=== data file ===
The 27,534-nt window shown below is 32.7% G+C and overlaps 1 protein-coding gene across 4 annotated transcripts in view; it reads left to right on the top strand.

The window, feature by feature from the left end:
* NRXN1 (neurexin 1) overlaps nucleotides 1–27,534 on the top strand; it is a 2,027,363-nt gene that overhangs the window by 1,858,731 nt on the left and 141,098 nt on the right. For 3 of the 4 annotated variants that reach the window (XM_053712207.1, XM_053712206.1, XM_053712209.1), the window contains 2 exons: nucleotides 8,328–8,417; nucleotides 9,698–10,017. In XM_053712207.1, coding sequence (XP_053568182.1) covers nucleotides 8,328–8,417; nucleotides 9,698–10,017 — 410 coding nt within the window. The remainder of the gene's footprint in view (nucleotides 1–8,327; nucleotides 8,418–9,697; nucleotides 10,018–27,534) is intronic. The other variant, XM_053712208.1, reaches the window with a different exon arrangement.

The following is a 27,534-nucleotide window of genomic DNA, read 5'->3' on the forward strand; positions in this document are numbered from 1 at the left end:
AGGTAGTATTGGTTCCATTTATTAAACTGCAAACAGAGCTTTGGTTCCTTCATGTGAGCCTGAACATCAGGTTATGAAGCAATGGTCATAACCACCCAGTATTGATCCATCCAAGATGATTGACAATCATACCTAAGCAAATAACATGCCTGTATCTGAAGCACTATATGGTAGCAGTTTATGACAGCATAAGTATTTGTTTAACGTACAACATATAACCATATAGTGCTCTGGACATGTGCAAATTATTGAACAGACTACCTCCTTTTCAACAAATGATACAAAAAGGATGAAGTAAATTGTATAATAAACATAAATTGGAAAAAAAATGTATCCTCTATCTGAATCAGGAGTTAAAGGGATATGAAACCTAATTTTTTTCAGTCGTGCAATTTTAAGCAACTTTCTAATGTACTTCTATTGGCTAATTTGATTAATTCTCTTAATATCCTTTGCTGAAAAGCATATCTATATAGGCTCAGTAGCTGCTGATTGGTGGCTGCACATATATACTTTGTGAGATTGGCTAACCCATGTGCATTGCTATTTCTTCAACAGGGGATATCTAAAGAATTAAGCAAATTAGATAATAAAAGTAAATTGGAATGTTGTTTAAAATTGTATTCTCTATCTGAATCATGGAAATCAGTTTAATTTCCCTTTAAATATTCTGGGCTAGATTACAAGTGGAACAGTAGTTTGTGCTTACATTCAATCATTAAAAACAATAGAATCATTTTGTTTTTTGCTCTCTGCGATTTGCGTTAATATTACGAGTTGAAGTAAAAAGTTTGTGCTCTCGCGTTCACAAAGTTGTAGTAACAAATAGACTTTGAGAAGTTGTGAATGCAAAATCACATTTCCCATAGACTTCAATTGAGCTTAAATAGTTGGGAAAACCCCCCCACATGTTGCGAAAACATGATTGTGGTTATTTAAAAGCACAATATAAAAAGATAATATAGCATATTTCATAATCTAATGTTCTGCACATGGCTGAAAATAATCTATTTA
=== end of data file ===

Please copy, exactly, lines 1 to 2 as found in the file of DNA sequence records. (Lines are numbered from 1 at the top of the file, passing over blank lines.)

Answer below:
The 27,534-nt window shown below is 32.7% G+C and overlaps 1 protein-coding gene across 4 annotated transcripts in view; it reads left to right on the top strand.

The window, feature by feature from the left end: